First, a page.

Thirty is not old in opera. An art form that’s been around for more than three centuries, it is also an art form that takes the long view. Classic 1950s and 1960s opera recordings of standard repertory survive, thrillingly remastered to the latest hi-res standards. Operas written 30, 40, even 50 years ago are perceived as modern.
What does age as quickly as fashion, however, is staging. There are notable exceptions, of course, but in the vast majority of cases, the few remaining productions three or more decades old now look glaringly dated, if not downright camp.
Thirty years ago, Los Angeles Opera, then called Music Center Opera, was a new company; consequently, all its productions were new too. One from that first season, mounted in fall 1986, helped put the fledgling company on the map. Strauss’ “Salome,” staged by British director Peter Hall, starred a nubile, mysterious American mezzo-soprano, Maria Ewing, who brought unfettered sexuality to the title role and stripped naked. Overnight, L.A. was au courant opera central.
Patricia Racette, right, is Salome, and Tomas Tomasson is Jochanaan in the production of Strauss’ “Salome” at the Dorothy Chandler Pavilion in Los Angeles.(Allen J. Schaben / Los Angeles Times)
Patricia Racette, right, is Salome; Gabriele Schnaut, left, is Herodias; and Allan Gassman is Herod in “Salome” at the Dorothy Chandler Pavilion in Los Angeles.(Allen J. Schaben / Los Angeles Times)
Patricia Racette, right, Gabriele Schnaut, left, and Allan Gassman in “Salome.”(Allen J. Schaben / Los Angeles Times)
Patricia Racette, right, and Gabriele Schnaut in the production of “Salome.”(Allen J. Schaben / Los Angeles Times)
On Saturday night at the Dorothy Chandler Pavilion, L.A. Opera revisited that ancient, if once steamy, “Salome,” now as a vehicle for soprano Patricia Racette, a very different, 21st century singer.
Could it be that, moldering away in some warehouse, John Bury’s “Salome” set survived the fad for the Japanese art of decluttering, because Strauss’ opera is itself so shockingly untidy in its perversion? An oversexed teenager in biblical times, failing to seduce the prophet John the Baptist, disrobes for her lecherous stepfather, Herod. In return, she demands that John be beheaded so that she, ever in need of attention, can kiss his bloody lips. Herod’s lust turns to repulsion, and he orders her killed. No goodness comes from narcissism or sexual abuse of power in Strauss’ opera, but its orgiastic score ensures great entertainment.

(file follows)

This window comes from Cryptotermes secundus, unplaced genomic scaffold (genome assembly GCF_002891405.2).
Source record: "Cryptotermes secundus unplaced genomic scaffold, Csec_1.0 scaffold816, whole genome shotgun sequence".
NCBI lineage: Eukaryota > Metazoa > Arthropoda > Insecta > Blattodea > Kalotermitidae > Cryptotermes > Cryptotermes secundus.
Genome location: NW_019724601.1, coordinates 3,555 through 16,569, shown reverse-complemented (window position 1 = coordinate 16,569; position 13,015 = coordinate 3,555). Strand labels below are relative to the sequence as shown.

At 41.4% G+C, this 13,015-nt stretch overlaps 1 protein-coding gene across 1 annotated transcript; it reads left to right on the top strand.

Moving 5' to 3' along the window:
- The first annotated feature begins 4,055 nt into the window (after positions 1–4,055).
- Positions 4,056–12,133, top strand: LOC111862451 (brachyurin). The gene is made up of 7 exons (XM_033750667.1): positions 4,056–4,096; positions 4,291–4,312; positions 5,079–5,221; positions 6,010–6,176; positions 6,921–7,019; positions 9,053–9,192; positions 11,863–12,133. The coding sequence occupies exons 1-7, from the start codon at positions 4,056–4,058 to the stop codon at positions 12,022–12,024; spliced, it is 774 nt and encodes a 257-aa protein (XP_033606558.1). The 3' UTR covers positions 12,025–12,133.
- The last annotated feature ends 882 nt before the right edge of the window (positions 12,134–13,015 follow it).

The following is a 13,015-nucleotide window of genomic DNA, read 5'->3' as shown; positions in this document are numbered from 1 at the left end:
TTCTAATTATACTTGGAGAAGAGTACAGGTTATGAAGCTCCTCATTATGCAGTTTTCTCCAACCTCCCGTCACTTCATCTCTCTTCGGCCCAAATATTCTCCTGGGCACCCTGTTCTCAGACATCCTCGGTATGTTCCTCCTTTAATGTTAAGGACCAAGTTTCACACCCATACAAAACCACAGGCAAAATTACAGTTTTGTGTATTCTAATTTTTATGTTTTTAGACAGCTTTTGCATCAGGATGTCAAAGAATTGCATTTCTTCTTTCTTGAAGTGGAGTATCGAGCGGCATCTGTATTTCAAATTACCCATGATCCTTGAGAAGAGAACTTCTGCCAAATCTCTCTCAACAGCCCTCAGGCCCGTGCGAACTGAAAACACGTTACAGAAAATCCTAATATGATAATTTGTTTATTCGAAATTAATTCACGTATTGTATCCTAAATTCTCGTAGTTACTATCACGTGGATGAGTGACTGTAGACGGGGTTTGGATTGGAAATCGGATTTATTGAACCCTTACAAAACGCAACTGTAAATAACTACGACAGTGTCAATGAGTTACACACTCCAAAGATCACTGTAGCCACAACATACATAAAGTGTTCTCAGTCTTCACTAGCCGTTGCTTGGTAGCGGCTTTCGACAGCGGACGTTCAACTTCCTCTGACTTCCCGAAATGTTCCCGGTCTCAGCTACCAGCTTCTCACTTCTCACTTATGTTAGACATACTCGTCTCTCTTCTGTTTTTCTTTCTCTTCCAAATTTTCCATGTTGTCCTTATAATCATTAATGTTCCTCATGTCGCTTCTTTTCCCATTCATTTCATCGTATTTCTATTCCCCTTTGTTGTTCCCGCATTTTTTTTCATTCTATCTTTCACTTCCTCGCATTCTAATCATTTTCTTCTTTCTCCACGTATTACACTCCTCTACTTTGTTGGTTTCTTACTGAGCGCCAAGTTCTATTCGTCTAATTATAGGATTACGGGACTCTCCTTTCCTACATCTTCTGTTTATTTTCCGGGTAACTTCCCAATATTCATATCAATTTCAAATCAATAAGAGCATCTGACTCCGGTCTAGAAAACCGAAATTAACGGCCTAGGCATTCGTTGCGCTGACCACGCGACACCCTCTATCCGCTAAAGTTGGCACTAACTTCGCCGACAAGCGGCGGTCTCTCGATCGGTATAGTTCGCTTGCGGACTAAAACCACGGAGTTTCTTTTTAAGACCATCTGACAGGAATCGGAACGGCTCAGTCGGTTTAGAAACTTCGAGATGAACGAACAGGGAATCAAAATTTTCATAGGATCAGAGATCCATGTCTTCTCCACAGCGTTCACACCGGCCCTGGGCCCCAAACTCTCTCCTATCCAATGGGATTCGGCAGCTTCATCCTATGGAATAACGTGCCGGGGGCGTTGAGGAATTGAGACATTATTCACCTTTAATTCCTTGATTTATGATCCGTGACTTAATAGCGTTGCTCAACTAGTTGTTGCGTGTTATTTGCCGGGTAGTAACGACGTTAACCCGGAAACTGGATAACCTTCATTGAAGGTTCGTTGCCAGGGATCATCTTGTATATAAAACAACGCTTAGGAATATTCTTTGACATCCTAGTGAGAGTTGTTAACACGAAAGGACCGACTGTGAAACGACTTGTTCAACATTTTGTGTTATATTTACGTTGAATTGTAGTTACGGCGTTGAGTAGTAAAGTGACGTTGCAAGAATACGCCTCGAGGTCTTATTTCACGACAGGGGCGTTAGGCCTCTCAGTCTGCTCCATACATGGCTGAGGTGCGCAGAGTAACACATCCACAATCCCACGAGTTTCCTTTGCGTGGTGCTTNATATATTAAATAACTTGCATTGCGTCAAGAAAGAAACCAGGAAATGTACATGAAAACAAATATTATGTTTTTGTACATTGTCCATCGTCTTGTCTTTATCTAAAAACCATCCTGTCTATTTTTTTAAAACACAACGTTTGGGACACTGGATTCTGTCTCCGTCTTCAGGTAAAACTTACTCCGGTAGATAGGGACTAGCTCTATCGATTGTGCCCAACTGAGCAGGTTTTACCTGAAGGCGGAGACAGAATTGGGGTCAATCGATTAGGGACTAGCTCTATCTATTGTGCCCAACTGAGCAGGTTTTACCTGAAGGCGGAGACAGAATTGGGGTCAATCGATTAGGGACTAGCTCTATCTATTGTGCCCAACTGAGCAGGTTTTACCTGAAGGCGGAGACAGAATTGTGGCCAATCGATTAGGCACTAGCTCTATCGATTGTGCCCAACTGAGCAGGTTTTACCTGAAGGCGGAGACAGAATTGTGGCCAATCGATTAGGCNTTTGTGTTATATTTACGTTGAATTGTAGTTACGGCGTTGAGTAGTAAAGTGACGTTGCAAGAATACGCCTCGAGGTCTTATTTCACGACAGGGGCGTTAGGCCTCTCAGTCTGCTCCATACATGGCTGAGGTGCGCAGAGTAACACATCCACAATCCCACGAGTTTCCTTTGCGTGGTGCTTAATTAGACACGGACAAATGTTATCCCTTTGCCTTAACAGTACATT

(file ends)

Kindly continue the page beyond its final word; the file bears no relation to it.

Maybe surprisingly little in the world has changed in the last couple of millenniums, but the moment the curtain went up Saturday on the dreary set, it was clear that things really had changed on the lyric stage. The backdrop is a vaguely impressionist painting of outdoors with a looming full moon. The large cistern in which Jochanaan (John) is imprisoned resembles an industrial-size barbecue pit. The intentionally garish costumes scream the worst of the 1980s.
Watching this revival, now entrusted to director David Paul, I realized that everything that had stuck in my mind came not from Hall but from the operatically believable (as opposed to real-world believable), exceptional main women in the original production — Ewing and Marvellee Cariaga, as Salome’s viciously enabling mother. They expressed wonderfully theatrical deranged vulnerability, whereas the revival serves to reveal just how much underlying misogyny is at the center of Strauss’ opera.
Racette’s efficient Salome and Gabriele Schnaut’s gleeful Herodias are, on the other hand, neither vulnerable nor unhinged. They are empowering.
The athletic Racette leaped with ease onto the raised lip of the cistern to get a look at John. She mastered a dance with difficult steps, and she proudly removed all veils. Vocally too, Racette (after a period of warming up and a few not-yet-there low notes) remained in full command of an exhausting role.
She never pretended to be a teen. From her attempted seductions of John to her contemptuous dance for Herod to her cavorting with John’s head brought to her on platter, she knew exactly what she wanted and how to get it. Rather than a self-destructive, narcissistic Salome undone by obscene passions, here was a woman not seductive but triumphant.
That resonated along with the gleam of her voice, and the second the curtain came down, the crowd was on its collective feet cheering.
Her cohort in this kind of triumph was a sympathetic conductor, James Conlon, who assertively balanced Strauss’ domineering orchestra against a lone soprano.
But then none of the men onstage could stand up to her. Tómas Tómasson’s John was virile and bland, the two things he’s not supposed to be. Allan Glassman’s slobbery Herod was well done, but slobbery is slobbery. Issachah Savage’s forceful Narraboth, the captain of the guard fatally attracted to Salome, was more stiff than lovelorn.
The less said about Strauss’ five cartoon Jews who squabble over John, the better. They are objectionable enough that they don’t need further exaggeration in the form of a grab for Herod’s jewels after Salome refuses.
After 30 years, the time has come for a “Salome” declutter.
Who: Los Angeles Opera
Where: Dorothy Chandler Pavilion, 135 N. Grand Ave., Los Angeles
When: 7:30 p.m. Saturday, March 2 and 16; 2 p.m. March 5 and 19
Cost: $19-$329 (subject to change)
Info: (213) 972-8001 or LAOpera.org
Running time: 1 hour, 40 minutes (no intermission)